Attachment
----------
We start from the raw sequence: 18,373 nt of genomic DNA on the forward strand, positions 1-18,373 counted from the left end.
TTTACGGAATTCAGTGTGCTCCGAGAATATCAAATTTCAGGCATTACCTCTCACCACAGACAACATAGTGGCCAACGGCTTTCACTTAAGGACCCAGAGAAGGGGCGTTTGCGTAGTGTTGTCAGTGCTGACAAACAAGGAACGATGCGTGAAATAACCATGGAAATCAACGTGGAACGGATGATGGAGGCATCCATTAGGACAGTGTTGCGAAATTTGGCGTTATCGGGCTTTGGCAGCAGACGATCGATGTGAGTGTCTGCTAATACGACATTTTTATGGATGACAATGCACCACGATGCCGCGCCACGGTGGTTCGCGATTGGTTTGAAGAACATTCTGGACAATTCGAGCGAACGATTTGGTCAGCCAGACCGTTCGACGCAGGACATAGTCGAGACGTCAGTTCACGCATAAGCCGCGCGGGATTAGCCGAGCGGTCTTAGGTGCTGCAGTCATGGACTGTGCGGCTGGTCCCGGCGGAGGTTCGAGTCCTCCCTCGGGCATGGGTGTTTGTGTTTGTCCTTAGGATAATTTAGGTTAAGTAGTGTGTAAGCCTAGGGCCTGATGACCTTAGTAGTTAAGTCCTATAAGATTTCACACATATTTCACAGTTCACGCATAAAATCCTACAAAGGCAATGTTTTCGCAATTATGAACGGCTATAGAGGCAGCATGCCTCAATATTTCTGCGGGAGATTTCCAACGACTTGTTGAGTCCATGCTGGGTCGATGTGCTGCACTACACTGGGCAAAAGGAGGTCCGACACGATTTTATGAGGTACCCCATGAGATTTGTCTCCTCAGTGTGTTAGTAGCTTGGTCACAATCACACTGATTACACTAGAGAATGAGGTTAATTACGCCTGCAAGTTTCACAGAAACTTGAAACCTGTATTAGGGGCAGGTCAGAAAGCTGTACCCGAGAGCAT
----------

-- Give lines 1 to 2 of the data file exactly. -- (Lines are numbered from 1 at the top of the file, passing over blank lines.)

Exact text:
We start from the raw sequence: 18,373 nt of genomic DNA on the forward strand, positions 1-18,373 counted from the left end.
TTTACGGAATTCAGTGTGCTCCGAGAATATCAAATTTCAGGCATTACCTCTCACCACAGACAACATAGTGGCCAACGGCTTTCACTTAAGGACCCAGAGAAGGGGCGTTTGCGTAGTGTTGTCAGTGCTGACAAACAAGGAACGATGCGTGAAATAACCATGGAAATCAACGTGGAACGGATGATGGAGGCATCCATTAGGACAGTGTTGCGAAATTTGGCGTTATCGGGCTTTGGCAGCAGACGATCGATGTGAGTGTCTGCTAATACGACATTTTTATGGATGACAATGCACCACGATGCCGCGCCACGGTGGTTCGCGATTGGTTTGAAGAACATTCTGGACAATTCGAGCGAACGATTTGGTCAGCCAGACCGTTCGACGCAGGACATAGTCGAGACGTCAGTTCACGCATAAGCCGCGCGGGATTAGCCGAGCGGTCTTAGGTGCTGCAGTCATGGACTGTGCGGCTGGTCCCGGCGGAGGTTCGAGTCCTCCCTCGGGCATGGGTGTTTGTGTTTGTCCTTAGGATAATTTAGGTTAAGTAGTGTGTAAGCCTAGGGCCTGATGACCTTAGTAGTTAAGTCCTATAAGATTTCACACATATTTCACAGTTCACGCATAAAATCCTACAAAGGCAATGTTTTCGCAATTATGAACGGCTATAGAGGCAGCATGCCTCAATATTTCTGCGGGAGATTTCCAACGACTTGTTGAGTCCATGCTGGGTCGATGTGCTGCACTACACTGGGCAAAAGGAGGTCCGACACGATTTTATGAGGTACCCCATGAGATTTGTCTCCTCAGTGTGTTAGTAGCTTGGTCACAATCACACTGATTACACTAGAGAATGAGGTTAATTACGCCTGCAAGTTTCACAGAAACTTGAAACCTGTATTAGGGGCAGGTCAGAAAGCTGTACCCGAGAGCAT